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CONCERT DATE: May 11, 1974 (8:30 pm). Los Angeles, CA.

Elvis At 39 - A Time for Reassessment
by Robert Hilburn
Los Angeles Times
May 14, 1974

Since a performer's attitude is so important, I have been worried for some time now that the enormity of Elvis Presley's success since he returned to live appearances in 1969 was having a negative affect on the man who was surely the most significant single figure in the development of rock music

When Presley returned to concerts after a decade's absence, he was a dynamic, determined, electrifying performer who not only lived up to his legend but added to it. Even though he spoke at the time of the necessity to find new songs with more meaningful lyrics, he sang the old tunes - from the early "That's All Right" to the "Hound Dog" trademark - with a spirit that was faithful to the original recordings"

Despite the vastness of his influence and commercial appeal, Presley had to prove himself in those early Las Vegas engagements and subsequent "return" tours. There was no guarantee that nostalgia alone would be enough. Elvis' performances were stunning this country-blues voice was more controlled than ever and his moves - emphasizing karate-like twists and turns rather than the original hip-shaking eroticism - nicely updated his dramatic style) and the audience response, including critics, was overwhelming.

When female fans shrieked with delight and charged the stage at his concerts in the 1950s, some disbelievers suggested they surely must be paid plants. But there was no denying the genuineness of the screams and rushes toward the stage night after night in Las Vegas. There was also no denying the long lines that wove through the hotel casino each night of the Presley engagement. Every show in Las Vegas and on the subsequent concert tours was a sell-out.

In the face of this enormous commercial appeal, however, it soon became apparent that the audience was, in a very real sense, presold. Nostalgia was enough, after all, for most of those who went to see Elvis. thus, the quality of a particular show didn't have a noticeable impact on the reaction of the audience. They wanted, most of all, to see Elvis.

The problem with this type of largely undiscerning audience is that it makes it easy for an artist to lose - or at least seriously weaken - his own standards. And that's what seemed to happen to Elvis. It was too easy to simply coast through the shows. That's exactly what he did in most of the shows I've seen over the past couple years. I all too many cases, he didn't seem to care. His attitude was clearly a problem.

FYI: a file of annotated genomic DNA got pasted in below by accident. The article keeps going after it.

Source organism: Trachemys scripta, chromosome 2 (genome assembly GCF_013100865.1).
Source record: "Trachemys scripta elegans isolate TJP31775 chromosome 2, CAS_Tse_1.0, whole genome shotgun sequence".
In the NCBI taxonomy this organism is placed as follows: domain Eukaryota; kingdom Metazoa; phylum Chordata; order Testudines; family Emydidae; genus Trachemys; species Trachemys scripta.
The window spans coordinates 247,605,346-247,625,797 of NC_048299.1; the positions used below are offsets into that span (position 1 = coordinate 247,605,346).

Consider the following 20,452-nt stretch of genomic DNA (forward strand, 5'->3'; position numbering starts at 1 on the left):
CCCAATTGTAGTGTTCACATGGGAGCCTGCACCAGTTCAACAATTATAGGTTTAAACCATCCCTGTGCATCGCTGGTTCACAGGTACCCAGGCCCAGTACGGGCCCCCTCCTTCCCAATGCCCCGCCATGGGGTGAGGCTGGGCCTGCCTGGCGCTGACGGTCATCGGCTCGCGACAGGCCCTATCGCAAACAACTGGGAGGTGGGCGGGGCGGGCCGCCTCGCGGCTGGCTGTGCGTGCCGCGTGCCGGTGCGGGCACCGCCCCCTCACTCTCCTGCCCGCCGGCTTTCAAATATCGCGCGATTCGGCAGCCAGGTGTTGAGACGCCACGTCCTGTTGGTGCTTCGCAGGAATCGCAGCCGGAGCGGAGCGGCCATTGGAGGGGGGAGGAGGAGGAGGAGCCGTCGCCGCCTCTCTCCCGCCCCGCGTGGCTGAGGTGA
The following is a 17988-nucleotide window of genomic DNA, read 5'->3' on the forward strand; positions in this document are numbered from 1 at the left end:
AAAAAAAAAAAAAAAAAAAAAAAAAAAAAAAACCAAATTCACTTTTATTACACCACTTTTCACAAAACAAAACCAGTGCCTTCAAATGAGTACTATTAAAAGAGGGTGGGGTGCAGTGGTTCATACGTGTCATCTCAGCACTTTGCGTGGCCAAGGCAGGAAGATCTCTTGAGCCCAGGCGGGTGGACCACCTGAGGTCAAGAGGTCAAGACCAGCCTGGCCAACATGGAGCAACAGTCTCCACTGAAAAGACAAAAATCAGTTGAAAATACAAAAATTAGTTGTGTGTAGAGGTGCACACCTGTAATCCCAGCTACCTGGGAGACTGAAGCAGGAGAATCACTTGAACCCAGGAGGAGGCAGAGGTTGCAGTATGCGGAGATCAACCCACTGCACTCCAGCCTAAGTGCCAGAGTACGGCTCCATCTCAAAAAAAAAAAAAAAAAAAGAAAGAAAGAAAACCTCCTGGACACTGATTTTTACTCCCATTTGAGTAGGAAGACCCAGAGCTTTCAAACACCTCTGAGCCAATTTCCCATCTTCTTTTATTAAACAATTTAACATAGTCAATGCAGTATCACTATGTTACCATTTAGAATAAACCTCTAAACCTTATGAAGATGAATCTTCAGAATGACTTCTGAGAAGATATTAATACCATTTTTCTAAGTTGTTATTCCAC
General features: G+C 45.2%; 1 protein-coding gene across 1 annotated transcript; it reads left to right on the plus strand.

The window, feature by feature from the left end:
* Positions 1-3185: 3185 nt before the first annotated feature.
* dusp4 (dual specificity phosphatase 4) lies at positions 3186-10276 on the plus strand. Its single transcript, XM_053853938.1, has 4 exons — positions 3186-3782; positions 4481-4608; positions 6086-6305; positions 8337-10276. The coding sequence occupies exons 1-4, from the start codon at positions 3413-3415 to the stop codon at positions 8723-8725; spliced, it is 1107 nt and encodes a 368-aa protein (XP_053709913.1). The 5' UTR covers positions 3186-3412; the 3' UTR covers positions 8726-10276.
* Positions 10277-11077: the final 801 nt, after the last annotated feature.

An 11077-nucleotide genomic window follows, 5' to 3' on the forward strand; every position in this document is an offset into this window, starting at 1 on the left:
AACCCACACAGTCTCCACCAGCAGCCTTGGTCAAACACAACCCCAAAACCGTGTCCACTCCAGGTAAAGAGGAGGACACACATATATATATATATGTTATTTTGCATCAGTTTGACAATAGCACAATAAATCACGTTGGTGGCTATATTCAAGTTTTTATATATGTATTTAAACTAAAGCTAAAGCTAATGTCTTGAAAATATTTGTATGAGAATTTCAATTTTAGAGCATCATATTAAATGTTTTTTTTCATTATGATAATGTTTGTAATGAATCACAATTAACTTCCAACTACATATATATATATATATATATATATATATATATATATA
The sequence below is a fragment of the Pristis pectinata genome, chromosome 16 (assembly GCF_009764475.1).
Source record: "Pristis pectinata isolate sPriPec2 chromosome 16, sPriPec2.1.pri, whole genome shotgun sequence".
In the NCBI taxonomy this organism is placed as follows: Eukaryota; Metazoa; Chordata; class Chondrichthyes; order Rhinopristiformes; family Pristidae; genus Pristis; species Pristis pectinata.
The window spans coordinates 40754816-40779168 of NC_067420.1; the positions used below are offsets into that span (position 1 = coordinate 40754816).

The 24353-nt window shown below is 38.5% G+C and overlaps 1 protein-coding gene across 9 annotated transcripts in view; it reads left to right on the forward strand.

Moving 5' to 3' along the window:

Thus, I went to the Inglewood Forum Saturday night hoping for a reversal, but was not optimistic. The initial signs at the Forum didn't lend encouragement. The evening started with the same shameless, excessive hawking of Elvis souvenirs (the emcee told the audience the $5 scarfs and $3 photo albums are specially designed for the tours and a limited number is allocated to each city...get one for a friend) and the same modest supporting acts (comedian Jackie Kahane and the Sweet Inspirations vocal trio) that we've seen on past tours.

When Elvis finally arrived, there were the same shrieks from the audience and occasional fans racing down the aisles that we've come to expect. But what about Elvis? Some mixed reactions. He was noticeably heavier and his moves are becoming less and less dynamic, but his voice is, when he chooses to use it, as effective as ever. He remains the finest contemporary country-blues vocalist.

And thankfully he seemed to enjoy performing again. The indifference of some of the past shows was absent. He regained his old humor about the tunes and his whole sex symbol image. Thus, there were often wide grins on his face when he shifted a leg dramatically or paused for special effect. On the matter of attitude, Elvis, then, seemed to have made a reversal.

But, at 39 it may be time for him to reassess his career to consider where he wants to go musically. By continuing to adequately recreate the hits, he can certainly hold on to his enormous present audience, but to expand it and reach his potencial as an artist, he needs to find more challenging material. Only the gospel songs seem to truly stir him at this point.

The decision isn't easy. He can play it safe and continue to do what he has been doing or take a gamble and grow. With all the shrieking and sold-outs halls, it's hard to see the need for a gamble. But the importance of ELvis was that he was an innovator, and I'm hoping that he takes the step. His improved attitude Saturday somehow gives me optimism that he hasn't settled for the applause.

Courtesy of Francesc Lopez